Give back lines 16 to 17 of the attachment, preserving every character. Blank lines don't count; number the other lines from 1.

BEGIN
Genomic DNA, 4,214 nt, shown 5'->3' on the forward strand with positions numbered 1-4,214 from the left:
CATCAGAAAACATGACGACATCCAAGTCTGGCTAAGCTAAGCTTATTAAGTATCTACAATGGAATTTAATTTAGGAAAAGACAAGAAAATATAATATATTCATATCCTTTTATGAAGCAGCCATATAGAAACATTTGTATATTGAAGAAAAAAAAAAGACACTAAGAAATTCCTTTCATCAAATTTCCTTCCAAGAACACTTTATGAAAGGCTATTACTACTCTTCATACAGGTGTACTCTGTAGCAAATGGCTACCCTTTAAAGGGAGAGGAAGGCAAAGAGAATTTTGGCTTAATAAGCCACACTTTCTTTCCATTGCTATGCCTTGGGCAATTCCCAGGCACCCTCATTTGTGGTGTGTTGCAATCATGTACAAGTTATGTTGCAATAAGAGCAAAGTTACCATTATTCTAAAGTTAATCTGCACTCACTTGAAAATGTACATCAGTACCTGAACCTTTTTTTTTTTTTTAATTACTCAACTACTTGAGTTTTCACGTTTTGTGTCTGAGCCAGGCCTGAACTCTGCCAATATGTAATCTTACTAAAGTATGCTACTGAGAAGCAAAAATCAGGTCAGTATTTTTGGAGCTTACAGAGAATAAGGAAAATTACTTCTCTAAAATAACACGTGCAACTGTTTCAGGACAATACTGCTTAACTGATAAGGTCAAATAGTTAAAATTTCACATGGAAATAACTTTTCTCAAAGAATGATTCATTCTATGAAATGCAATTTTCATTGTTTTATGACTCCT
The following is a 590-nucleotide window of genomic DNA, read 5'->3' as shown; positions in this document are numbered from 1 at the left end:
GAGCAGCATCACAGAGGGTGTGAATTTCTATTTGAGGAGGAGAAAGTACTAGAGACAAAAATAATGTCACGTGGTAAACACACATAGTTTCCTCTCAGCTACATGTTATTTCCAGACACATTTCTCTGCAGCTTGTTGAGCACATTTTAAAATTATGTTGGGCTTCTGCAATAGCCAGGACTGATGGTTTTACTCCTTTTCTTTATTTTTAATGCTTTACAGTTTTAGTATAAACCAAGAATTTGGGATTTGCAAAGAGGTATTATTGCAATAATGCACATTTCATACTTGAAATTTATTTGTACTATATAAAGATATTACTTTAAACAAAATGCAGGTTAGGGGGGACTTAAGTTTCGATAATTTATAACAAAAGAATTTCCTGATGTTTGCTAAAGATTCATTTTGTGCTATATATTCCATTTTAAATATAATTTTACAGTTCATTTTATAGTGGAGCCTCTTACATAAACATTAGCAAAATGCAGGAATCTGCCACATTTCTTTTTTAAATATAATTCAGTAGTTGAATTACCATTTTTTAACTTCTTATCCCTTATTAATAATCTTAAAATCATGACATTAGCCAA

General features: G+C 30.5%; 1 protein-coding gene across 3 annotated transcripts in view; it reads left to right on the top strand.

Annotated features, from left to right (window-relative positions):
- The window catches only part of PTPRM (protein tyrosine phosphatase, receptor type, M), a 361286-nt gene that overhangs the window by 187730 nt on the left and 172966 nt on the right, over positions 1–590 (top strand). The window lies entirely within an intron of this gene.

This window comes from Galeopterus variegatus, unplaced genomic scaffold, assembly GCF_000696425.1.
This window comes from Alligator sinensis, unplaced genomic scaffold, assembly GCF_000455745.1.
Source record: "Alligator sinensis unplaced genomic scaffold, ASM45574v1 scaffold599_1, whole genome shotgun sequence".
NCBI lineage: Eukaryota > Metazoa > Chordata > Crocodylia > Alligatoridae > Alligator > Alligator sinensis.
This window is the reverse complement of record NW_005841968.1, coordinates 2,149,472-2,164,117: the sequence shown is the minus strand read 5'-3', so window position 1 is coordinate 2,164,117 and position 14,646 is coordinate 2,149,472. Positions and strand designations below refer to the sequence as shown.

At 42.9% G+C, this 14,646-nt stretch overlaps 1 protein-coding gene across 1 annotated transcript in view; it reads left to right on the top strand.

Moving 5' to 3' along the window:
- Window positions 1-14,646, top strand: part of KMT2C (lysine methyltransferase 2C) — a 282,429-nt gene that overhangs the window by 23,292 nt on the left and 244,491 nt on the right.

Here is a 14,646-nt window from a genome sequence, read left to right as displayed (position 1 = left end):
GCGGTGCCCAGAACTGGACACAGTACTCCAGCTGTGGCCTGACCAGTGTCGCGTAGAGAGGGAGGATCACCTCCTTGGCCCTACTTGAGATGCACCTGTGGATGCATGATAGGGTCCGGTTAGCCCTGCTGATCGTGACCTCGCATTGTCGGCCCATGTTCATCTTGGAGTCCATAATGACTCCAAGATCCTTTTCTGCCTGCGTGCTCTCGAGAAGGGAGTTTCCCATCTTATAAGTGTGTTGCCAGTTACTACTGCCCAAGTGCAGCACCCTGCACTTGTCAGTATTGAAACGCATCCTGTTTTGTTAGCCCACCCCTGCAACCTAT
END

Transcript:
Here is a 14,646-nt window from a genome sequence, read left to right as displayed (position 1 = left end):
GCGGTGCCCAGAACTGGACACAGTACTCCAGCTGTGGCCTGACCAGTGTCGCGTAGAGAGGGAGGATCACCTCCTTGGCCCTACTTGAGATGCACCTGTGGATGCATGATAGGGTCCGGTTAGCCCTGCTGATCGTGACCTCGCATTGTCGGCCCATGTTCATCTTGGAGTCCATAATGACTCCAAGATCCTTTTCTGCCTGCGTGCTCTCGAGAAGGGAGTTTCCCATCTTATAAGTGTGTTGCCAGTTACTACTGCCCAAGTGCAGCACCCTGCACTTGTCAGTATTGAAACGCATCCTGTTTTGTTAGCCCACCCCTGCAACCTAT